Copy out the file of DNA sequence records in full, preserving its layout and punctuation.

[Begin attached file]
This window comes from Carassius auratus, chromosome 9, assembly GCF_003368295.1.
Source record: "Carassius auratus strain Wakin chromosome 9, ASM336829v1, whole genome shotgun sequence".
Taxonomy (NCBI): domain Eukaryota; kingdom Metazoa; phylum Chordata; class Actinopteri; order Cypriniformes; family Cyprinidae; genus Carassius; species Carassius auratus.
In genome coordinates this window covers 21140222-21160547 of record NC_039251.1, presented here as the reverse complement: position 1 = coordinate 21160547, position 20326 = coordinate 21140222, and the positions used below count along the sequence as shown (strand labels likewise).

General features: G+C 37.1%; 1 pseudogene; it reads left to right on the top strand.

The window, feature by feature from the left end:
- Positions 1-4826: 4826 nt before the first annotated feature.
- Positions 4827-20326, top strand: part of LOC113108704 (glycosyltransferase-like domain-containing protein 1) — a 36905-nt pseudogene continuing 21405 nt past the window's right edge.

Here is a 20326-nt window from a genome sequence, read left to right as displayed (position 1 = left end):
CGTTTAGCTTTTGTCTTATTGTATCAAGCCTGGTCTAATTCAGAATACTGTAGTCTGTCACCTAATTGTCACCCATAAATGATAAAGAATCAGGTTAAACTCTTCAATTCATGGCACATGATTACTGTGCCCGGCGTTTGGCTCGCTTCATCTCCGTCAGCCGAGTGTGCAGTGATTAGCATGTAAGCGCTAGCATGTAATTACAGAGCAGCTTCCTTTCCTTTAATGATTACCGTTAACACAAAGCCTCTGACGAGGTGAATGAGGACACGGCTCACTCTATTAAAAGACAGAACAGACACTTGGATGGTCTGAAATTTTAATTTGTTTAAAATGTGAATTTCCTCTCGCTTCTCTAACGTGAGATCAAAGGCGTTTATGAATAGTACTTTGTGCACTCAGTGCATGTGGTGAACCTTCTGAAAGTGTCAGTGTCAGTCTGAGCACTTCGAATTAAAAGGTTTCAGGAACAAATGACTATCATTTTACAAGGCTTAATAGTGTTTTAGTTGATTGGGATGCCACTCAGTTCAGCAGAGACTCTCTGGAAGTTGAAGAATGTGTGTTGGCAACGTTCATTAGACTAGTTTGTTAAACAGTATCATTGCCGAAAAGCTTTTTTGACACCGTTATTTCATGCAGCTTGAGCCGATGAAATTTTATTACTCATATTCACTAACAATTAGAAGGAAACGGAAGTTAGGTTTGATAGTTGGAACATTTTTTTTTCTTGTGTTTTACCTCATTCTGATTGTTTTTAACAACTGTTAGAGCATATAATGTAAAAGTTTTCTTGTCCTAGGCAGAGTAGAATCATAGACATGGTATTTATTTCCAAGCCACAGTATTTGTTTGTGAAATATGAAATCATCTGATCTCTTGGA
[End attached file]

This window comes from Carassius auratus, chromosome 9, assembly GCF_003368295.1.
Source record: "Carassius auratus strain Wakin chromosome 9, ASM336829v1, whole genome shotgun sequence".
Taxonomy (NCBI): domain Eukaryota; kingdom Metazoa; phylum Chordata; class Actinopteri; order Cypriniformes; family Cyprinidae; genus Carassius; species Carassius auratus.
In genome coordinates this window covers 21140222-21160547 of record NC_039251.1, presented here as the reverse complement: position 1 = coordinate 21160547, position 20326 = coordinate 21140222, and the positions used below count along the sequence as shown (strand labels likewise).

General features: G+C 37.1%; 1 pseudogene; it reads left to right on the top strand.

The window, feature by feature from the left end:
- Positions 1-4826: 4826 nt before the first annotated feature.
- Positions 4827-20326, top strand: part of LOC113108704 (glycosyltransferase-like domain-containing protein 1) — a 36905-nt pseudogene continuing 21405 nt past the window's right edge.

Here is a 20326-nt window from a genome sequence, read left to right as displayed (position 1 = left end):
CGTTTAGCTTTTGTCTTATTGTATCAAGCCTGGTCTAATTCAGAATACTGTAGTCTGTCACCTAATTGTCACCCATAAATGATAAAGAATCAGGTTAAACTCTTCAATTCATGGCACATGATTACTGTGCCCGGCGTTTGGCTCGCTTCATCTCCGTCAGCCGAGTGTGCAGTGATTAGCATGTAAGCGCTAGCATGTAATTACAGAGCAGCTTCCTTTCCTTTAATGATTACCGTTAACACAAAGCCTCTGACGAGGTGAATGAGGACACGGCTCACTCTATTAAAAGACAGAACAGACACTTGGATGGTCTGAAATTTTAATTTGTTTAAAATGTGAATTTCCTCTCGCTTCTCTAACGTGAGATCAAAGGCGTTTATGAATAGTACTTTGTGCACTCAGTGCATGTGGTGAACCTTCTGAAAGTGTCAGTGTCAGTCTGAGCACTTCGAATTAAAAGGTTTCAGGAACAAATGACTATCATTTTACAAGGCTTAATAGTGTTTTAGTTGATTGGGATGCCACTCAGTTCAGCAGAGACTCTCTGGAAGTTGAAGAATGTGTGTTGGCAACGTTCATTAGACTAGTTTGTTAAACAGTATCATTGCCGAAAAGCTTTTTTGACACCGTTATTTCATGCAGCTTGAGCCGATGAAATTTTATTACTCATATTCACTAACAATTAGAAGGAAACGGAAGTTAGGTTTGATAGTTGGAACATTTTTTTTTCTTGTGTTTTACCTCATTCTGATTGTTTTTAACAACTGTTAGAGCATATAATGTAAAAGTTTTCTTGTCCTAGGCAGAGTAGAATCATAGACATGGTATTTATTTCCAAGCCACAGTATTTGTTTGTGAAATATGAAATCATCTGATCTCTTGGA